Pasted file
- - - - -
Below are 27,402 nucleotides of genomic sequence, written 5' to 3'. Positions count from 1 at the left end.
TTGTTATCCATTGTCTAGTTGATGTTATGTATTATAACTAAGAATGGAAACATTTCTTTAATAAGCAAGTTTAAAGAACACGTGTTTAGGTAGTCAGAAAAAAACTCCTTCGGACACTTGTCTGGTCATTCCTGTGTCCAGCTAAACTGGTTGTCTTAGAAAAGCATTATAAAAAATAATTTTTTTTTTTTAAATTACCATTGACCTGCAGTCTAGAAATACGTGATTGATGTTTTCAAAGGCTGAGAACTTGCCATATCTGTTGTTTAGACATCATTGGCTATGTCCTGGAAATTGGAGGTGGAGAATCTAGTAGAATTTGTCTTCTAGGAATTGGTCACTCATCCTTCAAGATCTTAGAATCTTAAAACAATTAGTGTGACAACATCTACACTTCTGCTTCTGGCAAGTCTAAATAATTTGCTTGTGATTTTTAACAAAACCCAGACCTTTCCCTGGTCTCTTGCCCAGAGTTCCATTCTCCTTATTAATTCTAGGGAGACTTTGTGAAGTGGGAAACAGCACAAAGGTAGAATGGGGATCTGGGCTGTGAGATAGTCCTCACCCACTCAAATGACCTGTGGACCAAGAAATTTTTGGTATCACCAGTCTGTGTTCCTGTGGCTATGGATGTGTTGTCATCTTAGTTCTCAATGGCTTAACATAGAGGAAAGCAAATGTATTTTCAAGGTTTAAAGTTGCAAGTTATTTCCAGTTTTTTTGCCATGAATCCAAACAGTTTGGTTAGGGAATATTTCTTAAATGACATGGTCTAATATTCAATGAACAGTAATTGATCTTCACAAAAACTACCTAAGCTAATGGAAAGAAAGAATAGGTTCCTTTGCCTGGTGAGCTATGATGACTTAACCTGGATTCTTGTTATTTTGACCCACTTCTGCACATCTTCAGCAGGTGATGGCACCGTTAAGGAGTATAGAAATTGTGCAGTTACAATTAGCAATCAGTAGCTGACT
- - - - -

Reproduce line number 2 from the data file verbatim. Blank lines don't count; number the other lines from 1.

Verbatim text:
TTGTTATCCATTGTCTAGTTGATGTTATGTATTATAACTAAGAATGGAAACATTTCTTTAATAAGCAAGTTTAAAGAACACGTGTTTAGGTAGTCAGAAAAAAACTCCTTCGGACACTTGTCTGGTCATTCCTGTGTCCAGCTAAACTGGTTGTCTTAGAAAAGCATTATAAAAAATAATTTTTTTTTTTTAAATTACCATTGACCTGCAGTCTAGAAATACGTGATTGATGTTTTCAAAGGCTGAGAACTTGCCATATCTGTTGTTTAGACATCATTGGCTATGTCCTGGAAATTGGAGGTGGAGAATCTAGTAGAATTTGTCTTCTAGGAATTGGTCACTCATCCTTCAAGATCTTAGAATCTTAAAACAATTAGTGTGACAACATCTACACTTCTGCTTCTGGCAAGTCTAAATAATTTGCTTGTGATTTTTAACAAAACCCAGACCTTTCCCTGGTCTCTTGCCCAGAGTTCCATTCTCCTTATTAATTCTAGGGAGACTTTGTGAAGTGGGAAACAGCACAAAGGTAGAATGGGGATCTGGGCTGTGAGATAGTCCTCACCCACTCAAATGACCTGTGGACCAAGAAATTTTTGGTATCACCAGTCTGTGTTCCTGTGGCTATGGATGTGTTGTCATCTTAGTTCTCAATGGCTTAACATAGAGGAAAGCAAATGTATTTTCAAGGTTTAAAGTTGCAAGTTATTTCCAGTTTTTTTGCCATGAATCCAAACAGTTTGGTTAGGGAATATTTCTTAAATGACATGGTCTAATATTCAATGAACAGTAATTGATCTTCACAAAAACTACCTAAGCTAATGGAAAGAAAGAATAGGTTCCTTTGCCTGGTGAGCTATGATGACTTAACCTGGATTCTTGTTATTTTGACCCACTTCTGCACATCTTCAGCAGGTGATGGCACCGTTAAGGAGTATAGAAATTGTGCAGTTACAATTAGCAATCAGTAGCTGACT